Witness Tips - After Court

You made it through the challenge of testifying!  Congratulate yourself for a job well done!  Now you can do something calming and relaxing.

After You Testify

  • The trial may continue with other witnesses.  Remember not to discuss your evidence with anyone until the case is completed. tooltipIf you testified at a preliminary hearing, you may need to testify at the trial at a later date.
  • After listening to all the witnesses, the judge will decide if the Crown prosecutor has proved beyond a reasonable doubt that the accused person is guilty of the offence.
  • If the trial is by a jury, then the Judge will tell the jury how to consider the evidence they have heard. tooltipAll members of the jury will meet until they are in complete agreement.

Guilty or Not Guilty

  • Unless the judge or the jury believes for certain (beyond a reasonable doubt) that the accused person broke the law, the judge must find the accused 'not guilty'
  • A 'not guilty' verdict means the accused person is free to go.  It does not mean the police, attorneys or the judge did not believe what you said.  There may not have been enough evidence to convict the person.
  • If the evidence shows that the accused person is 'guilty', the judge will also decide on the consequences that person will face. tooltipThis may be done at a sentencing hearing and may take another few weeks.
  • If you choose, you may be present in the courtroom when the judge announces the sentence. tooltipYou should tell the Crown prosecutor if you want to be there.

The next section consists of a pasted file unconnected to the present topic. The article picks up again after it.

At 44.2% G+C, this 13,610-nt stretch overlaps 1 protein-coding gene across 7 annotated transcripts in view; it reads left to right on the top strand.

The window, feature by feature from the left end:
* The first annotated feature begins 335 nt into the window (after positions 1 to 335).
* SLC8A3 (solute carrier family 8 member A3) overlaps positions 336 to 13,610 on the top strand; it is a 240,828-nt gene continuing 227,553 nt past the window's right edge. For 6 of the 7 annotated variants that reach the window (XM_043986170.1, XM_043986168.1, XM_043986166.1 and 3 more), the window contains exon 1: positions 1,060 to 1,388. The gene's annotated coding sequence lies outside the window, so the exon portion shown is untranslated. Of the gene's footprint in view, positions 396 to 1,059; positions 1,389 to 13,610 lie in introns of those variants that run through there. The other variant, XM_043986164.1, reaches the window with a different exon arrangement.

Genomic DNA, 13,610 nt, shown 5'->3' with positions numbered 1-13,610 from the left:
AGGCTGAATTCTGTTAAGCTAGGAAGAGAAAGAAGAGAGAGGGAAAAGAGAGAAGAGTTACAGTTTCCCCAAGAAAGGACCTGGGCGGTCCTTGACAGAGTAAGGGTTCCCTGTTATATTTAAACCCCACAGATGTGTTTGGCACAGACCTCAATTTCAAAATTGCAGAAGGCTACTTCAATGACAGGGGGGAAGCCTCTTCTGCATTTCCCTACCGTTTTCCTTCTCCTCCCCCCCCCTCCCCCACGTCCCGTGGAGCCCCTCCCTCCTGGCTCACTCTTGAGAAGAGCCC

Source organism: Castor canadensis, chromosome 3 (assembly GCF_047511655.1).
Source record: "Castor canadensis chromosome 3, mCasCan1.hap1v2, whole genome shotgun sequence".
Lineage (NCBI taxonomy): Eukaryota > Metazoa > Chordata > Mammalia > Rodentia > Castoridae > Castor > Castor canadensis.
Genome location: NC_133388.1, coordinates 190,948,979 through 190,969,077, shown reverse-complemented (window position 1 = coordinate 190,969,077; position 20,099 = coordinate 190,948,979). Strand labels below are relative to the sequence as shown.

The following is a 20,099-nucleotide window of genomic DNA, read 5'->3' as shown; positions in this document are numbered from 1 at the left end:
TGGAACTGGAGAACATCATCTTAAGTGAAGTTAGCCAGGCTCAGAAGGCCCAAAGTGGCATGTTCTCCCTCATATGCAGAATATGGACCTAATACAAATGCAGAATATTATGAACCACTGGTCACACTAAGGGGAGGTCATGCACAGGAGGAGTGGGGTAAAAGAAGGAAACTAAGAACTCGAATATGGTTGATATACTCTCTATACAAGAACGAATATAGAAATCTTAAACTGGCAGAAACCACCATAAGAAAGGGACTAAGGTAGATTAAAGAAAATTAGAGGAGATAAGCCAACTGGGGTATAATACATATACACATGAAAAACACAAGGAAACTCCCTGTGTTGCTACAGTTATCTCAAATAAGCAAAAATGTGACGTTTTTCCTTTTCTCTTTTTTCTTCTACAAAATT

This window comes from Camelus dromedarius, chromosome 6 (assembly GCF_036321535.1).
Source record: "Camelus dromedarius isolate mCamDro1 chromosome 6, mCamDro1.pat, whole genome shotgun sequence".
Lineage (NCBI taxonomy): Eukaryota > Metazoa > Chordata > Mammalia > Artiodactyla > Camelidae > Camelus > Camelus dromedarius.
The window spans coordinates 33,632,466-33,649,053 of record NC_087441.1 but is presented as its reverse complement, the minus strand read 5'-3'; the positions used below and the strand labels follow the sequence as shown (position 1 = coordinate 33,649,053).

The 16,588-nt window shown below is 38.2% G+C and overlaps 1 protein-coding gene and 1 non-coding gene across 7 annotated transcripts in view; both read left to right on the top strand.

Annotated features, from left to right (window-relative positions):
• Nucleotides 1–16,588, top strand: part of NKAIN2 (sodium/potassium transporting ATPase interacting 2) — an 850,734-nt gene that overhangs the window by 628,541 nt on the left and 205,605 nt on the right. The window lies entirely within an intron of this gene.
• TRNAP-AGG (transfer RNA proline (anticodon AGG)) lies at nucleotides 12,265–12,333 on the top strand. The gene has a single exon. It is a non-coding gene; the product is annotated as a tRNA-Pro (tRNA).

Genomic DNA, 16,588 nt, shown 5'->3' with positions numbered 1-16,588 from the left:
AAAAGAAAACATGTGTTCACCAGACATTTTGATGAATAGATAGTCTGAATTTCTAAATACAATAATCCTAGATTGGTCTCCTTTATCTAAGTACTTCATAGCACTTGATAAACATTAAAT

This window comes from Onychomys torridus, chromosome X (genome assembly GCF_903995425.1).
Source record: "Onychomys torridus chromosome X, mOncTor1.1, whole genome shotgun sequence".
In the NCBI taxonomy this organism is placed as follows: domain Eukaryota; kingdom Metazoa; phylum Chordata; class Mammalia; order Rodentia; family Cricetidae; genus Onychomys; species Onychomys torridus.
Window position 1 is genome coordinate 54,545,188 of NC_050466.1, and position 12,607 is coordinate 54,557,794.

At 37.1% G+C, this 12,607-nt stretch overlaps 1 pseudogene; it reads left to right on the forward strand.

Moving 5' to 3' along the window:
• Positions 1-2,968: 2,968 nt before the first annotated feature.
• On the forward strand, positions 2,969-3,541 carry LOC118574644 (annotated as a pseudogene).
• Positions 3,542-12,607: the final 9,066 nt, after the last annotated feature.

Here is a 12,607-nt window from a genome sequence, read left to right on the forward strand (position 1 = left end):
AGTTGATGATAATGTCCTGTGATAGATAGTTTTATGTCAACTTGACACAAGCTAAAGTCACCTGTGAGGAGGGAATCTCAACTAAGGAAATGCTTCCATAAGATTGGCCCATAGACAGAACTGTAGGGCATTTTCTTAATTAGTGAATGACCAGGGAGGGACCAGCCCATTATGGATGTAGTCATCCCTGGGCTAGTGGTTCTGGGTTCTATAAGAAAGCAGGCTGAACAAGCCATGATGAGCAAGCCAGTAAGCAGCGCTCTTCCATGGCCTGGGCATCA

• You can talk with the Crown prosecutor if you have any questions about what the judge has decided.
  • The Crown prosecutor may ask if you want to write a Victim Impact Statement.  It is your opportunity to tell the court in your own words, how the crime has affected you.  The judge will consider your statement in deciding the sentence. tooltipEach province has a Victim Impact Statement form and guidelines on how to write a statement.
  • You can review the Victim Impact Statement resource on our website for some ideas and suggestions as well.

Criminal Injuries Compensation

Canadian provinces and territories fund programs for victims of violent or interpersonal crimes.  Some provinces and territories provide financial compensation to victims for personal injuries and emotional harm.  Others, provide victims access to emotional support and safety services that they would perhaps not be able to afford.

Note: Many of the Canadian courts have a Victim Witness Assistance Program.  You can check our Provincial and Territorial Links for services available or call a courthouse in your area.

The Justice Canada Victim Services Directory has links to many services across Canada for victims of crime.  You can click on this link to find a program in your community.